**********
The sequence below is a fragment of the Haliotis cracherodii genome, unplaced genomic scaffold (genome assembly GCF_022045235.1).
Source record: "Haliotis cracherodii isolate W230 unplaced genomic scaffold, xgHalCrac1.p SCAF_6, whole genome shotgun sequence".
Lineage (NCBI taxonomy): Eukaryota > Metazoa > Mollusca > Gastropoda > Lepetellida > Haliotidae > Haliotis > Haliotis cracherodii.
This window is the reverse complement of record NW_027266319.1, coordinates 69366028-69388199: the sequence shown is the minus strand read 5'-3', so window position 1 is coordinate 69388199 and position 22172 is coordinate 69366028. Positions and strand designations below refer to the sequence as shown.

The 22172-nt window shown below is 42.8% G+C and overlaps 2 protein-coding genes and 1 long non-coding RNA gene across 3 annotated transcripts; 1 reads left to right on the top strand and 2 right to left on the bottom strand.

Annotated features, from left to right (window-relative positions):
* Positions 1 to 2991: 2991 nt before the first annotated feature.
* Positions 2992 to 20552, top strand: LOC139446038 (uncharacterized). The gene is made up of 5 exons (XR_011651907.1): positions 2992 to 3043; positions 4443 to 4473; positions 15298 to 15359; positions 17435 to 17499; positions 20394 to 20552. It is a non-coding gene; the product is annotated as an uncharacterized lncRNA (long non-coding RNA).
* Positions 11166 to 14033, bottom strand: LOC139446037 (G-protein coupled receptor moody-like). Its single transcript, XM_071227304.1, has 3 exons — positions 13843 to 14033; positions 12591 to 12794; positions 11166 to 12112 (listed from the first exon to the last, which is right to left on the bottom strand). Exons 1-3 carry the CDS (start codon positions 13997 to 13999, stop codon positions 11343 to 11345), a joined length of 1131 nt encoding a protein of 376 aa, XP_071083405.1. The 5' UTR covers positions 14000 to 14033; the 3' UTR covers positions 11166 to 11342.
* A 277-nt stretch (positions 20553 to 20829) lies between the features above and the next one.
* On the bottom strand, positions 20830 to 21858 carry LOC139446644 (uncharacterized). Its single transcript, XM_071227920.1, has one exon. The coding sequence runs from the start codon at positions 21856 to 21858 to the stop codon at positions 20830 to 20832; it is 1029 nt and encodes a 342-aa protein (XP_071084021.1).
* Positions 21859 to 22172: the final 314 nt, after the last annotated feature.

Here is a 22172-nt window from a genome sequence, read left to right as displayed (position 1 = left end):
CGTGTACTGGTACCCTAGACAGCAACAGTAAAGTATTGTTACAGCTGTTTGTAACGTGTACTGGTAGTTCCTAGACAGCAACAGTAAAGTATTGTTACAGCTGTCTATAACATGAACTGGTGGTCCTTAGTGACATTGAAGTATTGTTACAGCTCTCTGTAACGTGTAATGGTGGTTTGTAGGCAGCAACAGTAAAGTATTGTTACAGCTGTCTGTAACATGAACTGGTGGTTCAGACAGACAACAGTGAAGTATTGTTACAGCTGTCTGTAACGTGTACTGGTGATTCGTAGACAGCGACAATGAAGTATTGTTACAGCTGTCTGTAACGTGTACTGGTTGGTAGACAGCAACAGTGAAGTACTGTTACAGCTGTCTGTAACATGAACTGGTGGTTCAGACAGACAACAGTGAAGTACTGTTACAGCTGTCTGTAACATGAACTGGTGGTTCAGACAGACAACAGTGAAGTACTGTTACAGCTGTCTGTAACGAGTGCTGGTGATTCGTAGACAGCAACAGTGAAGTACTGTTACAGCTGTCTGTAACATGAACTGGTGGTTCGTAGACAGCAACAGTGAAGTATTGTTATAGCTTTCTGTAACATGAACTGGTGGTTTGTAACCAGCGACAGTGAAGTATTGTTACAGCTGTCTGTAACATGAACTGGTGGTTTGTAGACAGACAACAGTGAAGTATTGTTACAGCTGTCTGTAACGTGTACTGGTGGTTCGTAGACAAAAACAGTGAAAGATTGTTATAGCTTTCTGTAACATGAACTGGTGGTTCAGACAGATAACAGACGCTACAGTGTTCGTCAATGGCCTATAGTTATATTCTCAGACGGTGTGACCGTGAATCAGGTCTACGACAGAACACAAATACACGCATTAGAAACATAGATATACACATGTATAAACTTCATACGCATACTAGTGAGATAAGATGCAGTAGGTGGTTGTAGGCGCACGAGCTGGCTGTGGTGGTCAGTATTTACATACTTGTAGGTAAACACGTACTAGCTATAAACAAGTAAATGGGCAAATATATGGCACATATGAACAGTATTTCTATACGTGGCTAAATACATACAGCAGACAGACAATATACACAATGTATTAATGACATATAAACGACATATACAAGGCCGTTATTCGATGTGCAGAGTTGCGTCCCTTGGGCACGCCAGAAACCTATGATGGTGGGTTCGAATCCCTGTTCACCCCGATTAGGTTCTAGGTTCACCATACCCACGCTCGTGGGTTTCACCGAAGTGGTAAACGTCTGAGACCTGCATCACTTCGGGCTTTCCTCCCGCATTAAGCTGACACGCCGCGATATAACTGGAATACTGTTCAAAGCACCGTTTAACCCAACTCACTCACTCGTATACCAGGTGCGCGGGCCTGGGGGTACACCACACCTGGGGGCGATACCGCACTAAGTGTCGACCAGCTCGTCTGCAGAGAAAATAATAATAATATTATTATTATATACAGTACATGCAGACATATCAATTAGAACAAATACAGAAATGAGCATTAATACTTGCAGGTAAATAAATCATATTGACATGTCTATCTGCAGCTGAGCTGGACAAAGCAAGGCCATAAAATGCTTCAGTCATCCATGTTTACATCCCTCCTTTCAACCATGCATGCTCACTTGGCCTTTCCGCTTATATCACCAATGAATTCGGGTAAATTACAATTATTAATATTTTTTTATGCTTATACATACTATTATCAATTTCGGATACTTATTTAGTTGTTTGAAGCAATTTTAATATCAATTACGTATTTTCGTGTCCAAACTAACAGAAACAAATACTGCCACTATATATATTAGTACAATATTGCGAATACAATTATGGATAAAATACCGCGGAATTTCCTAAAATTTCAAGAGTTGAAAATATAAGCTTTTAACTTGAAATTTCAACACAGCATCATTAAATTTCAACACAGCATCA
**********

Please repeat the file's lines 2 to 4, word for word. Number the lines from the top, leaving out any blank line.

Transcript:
Source record: "Haliotis cracherodii isolate W230 unplaced genomic scaffold, xgHalCrac1.p SCAF_6, whole genome shotgun sequence".
Lineage (NCBI taxonomy): Eukaryota > Metazoa > Mollusca > Gastropoda > Lepetellida > Haliotidae > Haliotis > Haliotis cracherodii.
This window is the reverse complement of record NW_027266319.1, coordinates 69366028-69388199: the sequence shown is the minus strand read 5'-3', so window position 1 is coordinate 69388199 and position 22172 is coordinate 69366028. Positions and strand designations below refer to the sequence as shown.